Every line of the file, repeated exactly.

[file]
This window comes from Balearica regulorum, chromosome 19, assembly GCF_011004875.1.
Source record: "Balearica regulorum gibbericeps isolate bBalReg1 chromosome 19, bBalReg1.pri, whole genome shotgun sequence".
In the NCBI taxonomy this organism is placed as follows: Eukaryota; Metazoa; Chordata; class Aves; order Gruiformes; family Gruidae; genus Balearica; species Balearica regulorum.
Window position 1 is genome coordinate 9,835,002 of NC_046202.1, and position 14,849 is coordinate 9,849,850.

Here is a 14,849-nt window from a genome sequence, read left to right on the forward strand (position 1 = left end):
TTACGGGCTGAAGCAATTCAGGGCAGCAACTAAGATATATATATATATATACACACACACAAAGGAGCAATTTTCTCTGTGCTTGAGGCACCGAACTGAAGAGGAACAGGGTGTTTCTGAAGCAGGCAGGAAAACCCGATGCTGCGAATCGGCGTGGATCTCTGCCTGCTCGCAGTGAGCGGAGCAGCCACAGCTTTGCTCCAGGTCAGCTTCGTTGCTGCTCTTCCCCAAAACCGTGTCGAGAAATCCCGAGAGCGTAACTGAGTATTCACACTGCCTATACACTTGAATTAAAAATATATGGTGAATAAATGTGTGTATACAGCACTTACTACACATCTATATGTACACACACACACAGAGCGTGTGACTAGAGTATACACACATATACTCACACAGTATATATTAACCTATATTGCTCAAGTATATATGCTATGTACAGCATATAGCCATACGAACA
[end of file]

This window comes from Balearica regulorum, chromosome 19, assembly GCF_011004875.1.
Source record: "Balearica regulorum gibbericeps isolate bBalReg1 chromosome 19, bBalReg1.pri, whole genome shotgun sequence".
In the NCBI taxonomy this organism is placed as follows: Eukaryota; Metazoa; Chordata; class Aves; order Gruiformes; family Gruidae; genus Balearica; species Balearica regulorum.
Window position 1 is genome coordinate 9,835,002 of NC_046202.1, and position 14,849 is coordinate 9,849,850.

Here is a 14,849-nt window from a genome sequence, read left to right on the forward strand (position 1 = left end):
TTACGGGCTGAAGCAATTCAGGGCAGCAACTAAGATATATATATATATATACACACACACAAAGGAGCAATTTTCTCTGTGCTTGAGGCACCGAACTGAAGAGGAACAGGGTGTTTCTGAAGCAGGCAGGAAAACCCGATGCTGCGAATCGGCGTGGATCTCTGCCTGCTCGCAGTGAGCGGAGCAGCCACAGCTTTGCTCCAGGTCAGCTTCGTTGCTGCTCTTCCCCAAAACCGTGTCGAGAAATCCCGAGAGCGTAACTGAGTATTCACACTGCCTATACACTTGAATTAAAAATATATGGTGAATAAATGTGTGTATACAGCACTTACTACACATCTATATGTACACACACACACAGAGCGTGTGACTAGAGTATACACACATATACTCACACAGTATATATTAACCTATATTGCTCAAGTATATATGCTATGTACAGCATATAGCCATACGAACA